decision boundary of the classiﬁer, we can use the Voronoi-based representation of
the boundary combined with the interactive histogram of the distances to the multi-
dimensional boundary and the ROC curve with an interactive operating point. Those
elements should therefore be part of the user interface, e.g. as shown in ﬁgure 8.
This paper proposes a method to visually represent a multi-dimensional decision bound-
ary in 2D. We formalized the characteristics of the classiﬁer, that should be captured by
the visual representation of the decision boundary in 2D, namely Separation,Direc-
tion, and Distance. We deﬁned four tasks that have to be performed by the expert:
(1) analyze important dimensions, (2) compare diﬀerent classiﬁers, (3) analyze the re-
lation between the boundary and the data, and (4) compare classiﬁcation costs. We
thoroughly described why it is challenging to visually represent a multi-dimensional de-
cision boundary in 2D, while complying with the classiﬁer’s characteristics and allowing
execution of the deﬁned tasks. To realize our idea, we developed a system that couples
the visualization of the dataset, a Voronoi-based visualization of the decision bound-
ary, the histogram of the distances to the multi-dimensional decision boundary, and
a visualization of the classiﬁer’s performance. We have shown, that using the Voronoi
decomposition on two dimensions of classiﬁed data we can visualize an approximation
of the multi-dimensional decision boundary, expressing the two characteristics of the
boundary: Separation and Direction. This visualization is an approximation of an
actual decision boundary and does not represent absolute distances between the data
elements and the decision boundary. We compensate for this by visualizing the dis-
tances using a histogram, expressing the Distance characteristic of the classiﬁer. This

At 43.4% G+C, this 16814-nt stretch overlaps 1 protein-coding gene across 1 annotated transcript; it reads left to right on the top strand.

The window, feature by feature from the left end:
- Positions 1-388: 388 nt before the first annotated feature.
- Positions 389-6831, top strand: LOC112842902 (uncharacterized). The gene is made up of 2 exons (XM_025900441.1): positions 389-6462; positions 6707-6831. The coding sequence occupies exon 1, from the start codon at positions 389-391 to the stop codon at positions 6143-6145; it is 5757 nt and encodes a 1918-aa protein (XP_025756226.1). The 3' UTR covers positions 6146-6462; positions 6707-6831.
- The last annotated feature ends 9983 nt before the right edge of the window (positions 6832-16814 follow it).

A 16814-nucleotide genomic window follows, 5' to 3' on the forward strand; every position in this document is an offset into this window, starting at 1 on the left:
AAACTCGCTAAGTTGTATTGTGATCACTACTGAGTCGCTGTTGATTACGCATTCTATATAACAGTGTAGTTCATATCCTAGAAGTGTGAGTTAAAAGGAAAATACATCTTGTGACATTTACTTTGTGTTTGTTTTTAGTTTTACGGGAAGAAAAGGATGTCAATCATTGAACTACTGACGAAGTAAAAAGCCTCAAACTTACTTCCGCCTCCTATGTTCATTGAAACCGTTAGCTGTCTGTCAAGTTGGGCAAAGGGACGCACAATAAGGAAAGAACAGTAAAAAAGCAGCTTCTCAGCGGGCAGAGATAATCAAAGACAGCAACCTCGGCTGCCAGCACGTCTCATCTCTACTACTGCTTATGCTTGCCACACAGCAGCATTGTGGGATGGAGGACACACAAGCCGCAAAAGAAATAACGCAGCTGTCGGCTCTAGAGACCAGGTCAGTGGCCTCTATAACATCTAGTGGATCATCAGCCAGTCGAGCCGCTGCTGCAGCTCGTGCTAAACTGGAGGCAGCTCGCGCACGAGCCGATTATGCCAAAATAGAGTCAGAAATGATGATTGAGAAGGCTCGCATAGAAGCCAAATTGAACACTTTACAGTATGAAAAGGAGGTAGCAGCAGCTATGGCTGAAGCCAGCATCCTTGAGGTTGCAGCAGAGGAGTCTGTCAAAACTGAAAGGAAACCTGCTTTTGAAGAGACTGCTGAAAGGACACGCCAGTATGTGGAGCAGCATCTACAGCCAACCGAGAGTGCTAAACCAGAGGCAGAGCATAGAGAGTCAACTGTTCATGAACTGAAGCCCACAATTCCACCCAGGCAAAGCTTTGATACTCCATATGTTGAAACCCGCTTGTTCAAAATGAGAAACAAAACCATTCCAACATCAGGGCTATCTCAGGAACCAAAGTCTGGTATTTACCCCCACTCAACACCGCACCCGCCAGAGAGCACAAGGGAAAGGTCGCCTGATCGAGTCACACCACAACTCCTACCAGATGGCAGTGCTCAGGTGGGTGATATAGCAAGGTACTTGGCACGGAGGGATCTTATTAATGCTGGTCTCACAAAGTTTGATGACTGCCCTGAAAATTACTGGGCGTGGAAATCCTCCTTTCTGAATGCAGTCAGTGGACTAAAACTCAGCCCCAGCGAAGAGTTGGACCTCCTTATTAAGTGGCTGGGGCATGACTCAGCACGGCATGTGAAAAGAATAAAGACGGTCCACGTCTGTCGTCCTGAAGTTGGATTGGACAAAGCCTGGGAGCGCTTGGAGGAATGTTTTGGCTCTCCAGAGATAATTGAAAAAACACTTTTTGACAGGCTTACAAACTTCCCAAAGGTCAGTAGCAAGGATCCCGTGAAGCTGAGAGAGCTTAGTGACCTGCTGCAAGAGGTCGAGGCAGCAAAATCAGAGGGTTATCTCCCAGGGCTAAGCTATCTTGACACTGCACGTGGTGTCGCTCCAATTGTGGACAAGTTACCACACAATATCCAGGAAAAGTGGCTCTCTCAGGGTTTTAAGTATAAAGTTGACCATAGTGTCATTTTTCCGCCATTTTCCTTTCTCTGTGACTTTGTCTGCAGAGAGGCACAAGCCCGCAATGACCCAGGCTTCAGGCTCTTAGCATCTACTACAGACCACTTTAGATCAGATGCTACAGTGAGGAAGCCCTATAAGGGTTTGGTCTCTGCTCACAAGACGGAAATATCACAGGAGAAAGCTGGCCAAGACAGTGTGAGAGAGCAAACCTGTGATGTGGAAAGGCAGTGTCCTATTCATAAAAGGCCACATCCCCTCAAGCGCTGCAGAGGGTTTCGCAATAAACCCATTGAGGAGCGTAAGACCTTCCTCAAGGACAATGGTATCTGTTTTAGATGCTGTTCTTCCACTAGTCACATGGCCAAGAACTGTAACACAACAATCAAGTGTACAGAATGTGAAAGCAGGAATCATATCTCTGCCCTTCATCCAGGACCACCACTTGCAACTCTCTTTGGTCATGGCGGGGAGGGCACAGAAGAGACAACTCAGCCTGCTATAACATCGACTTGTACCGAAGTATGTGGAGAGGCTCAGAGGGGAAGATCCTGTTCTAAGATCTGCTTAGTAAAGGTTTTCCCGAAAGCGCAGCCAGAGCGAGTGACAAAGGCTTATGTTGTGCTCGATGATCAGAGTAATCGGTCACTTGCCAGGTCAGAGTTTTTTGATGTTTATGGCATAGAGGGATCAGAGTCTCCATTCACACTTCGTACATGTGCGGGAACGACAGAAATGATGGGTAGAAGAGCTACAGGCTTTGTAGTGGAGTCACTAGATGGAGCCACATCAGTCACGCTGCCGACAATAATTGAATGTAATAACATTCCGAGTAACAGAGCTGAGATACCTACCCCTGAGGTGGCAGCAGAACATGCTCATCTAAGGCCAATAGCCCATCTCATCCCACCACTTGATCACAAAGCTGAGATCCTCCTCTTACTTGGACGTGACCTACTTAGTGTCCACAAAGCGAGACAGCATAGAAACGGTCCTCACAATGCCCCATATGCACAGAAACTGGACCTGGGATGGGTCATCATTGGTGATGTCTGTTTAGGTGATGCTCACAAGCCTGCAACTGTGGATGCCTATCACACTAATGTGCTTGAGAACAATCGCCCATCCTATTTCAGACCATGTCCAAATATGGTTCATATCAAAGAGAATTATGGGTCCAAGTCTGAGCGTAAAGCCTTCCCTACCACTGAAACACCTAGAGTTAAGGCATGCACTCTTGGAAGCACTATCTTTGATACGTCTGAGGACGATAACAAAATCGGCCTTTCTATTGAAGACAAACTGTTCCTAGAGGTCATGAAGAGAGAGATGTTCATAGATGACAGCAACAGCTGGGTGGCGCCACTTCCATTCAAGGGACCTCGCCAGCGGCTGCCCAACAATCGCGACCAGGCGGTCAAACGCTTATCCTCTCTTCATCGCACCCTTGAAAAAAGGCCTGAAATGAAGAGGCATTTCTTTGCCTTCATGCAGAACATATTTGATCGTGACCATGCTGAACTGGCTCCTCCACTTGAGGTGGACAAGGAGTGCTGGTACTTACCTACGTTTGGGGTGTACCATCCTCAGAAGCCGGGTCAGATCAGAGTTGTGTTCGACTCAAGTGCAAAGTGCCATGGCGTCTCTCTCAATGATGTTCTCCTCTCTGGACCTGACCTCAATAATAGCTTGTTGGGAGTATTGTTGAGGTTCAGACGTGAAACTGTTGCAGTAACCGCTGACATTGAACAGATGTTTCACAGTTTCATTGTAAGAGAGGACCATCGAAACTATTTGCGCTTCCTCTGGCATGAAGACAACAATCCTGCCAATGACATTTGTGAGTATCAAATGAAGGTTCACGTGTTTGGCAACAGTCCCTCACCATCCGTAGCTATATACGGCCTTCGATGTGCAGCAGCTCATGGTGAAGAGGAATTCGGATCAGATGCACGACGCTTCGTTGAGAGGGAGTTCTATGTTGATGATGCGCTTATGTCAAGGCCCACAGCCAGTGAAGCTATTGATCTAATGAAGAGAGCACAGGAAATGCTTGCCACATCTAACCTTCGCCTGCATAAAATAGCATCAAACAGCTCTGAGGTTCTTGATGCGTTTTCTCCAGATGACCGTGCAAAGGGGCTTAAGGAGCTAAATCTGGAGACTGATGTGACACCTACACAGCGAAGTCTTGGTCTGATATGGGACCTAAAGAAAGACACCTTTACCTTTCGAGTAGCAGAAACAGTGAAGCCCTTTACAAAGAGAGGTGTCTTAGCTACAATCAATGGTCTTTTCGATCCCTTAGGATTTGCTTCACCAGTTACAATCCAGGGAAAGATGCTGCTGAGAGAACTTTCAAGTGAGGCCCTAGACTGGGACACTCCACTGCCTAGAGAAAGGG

combination of techniques allows the analysis of the classiﬁer’s behavior and it allows
the visual assessment of the quality of the model. It also allows to examine characteris-
tics of the dataset with respect to the classiﬁcation model used. The proposed method
is generic and can be used for diﬀerent kinds of classiﬁers, allowing visual comparison
among them. Moreover, such a visualized decision boundary can be explored for diﬀer-
ent trade-oﬀs of the classiﬁer by means of an ROC curve with an interactive operating
point. Through visual examples, we have shown that using this methodology we can
perform the four tasks corresponding with the challenges of expert’s decision making
process. In our approach we limited ourself to two class problems. However, the pro-
posed methodology could be translated to the multi-class problems. The challenging
part of this translation would be to represent the performance using an ROC curve for
a multi-class classiﬁer. For cclasses this could be realized by using a series of cROC
curves, each for: one versus all other classes. In this way, the proposed methodology
generalizes not only over the classiﬁers used, but also becomes dataset independent.
All the visualizations and interactions presented contribute to the ultimate goal of
being able to get insight in the classiﬁcation problem at hand and use the insight to
choose optimal classiﬁers.
Acknowledgements This research is supported by the Expertise center for Forensic Psychi-
atry, The Netherlands.